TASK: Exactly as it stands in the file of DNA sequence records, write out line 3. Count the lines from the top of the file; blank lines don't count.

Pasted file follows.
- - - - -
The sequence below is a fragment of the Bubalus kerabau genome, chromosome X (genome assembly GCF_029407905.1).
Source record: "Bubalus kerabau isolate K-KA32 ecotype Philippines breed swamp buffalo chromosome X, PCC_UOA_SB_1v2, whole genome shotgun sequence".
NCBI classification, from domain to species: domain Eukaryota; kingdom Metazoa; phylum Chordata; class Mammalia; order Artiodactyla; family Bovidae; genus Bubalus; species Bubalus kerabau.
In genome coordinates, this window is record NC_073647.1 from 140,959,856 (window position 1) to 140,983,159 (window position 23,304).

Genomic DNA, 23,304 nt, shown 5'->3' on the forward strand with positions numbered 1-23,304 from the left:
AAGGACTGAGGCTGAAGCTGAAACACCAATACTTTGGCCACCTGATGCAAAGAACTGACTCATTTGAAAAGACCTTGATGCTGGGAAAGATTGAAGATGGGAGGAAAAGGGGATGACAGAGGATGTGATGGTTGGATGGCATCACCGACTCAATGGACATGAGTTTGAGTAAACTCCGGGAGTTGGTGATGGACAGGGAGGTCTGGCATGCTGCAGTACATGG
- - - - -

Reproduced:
NCBI classification, from domain to species: domain Eukaryota; kingdom Metazoa; phylum Chordata; class Mammalia; order Artiodactyla; family Bovidae; genus Bubalus; species Bubalus kerabau.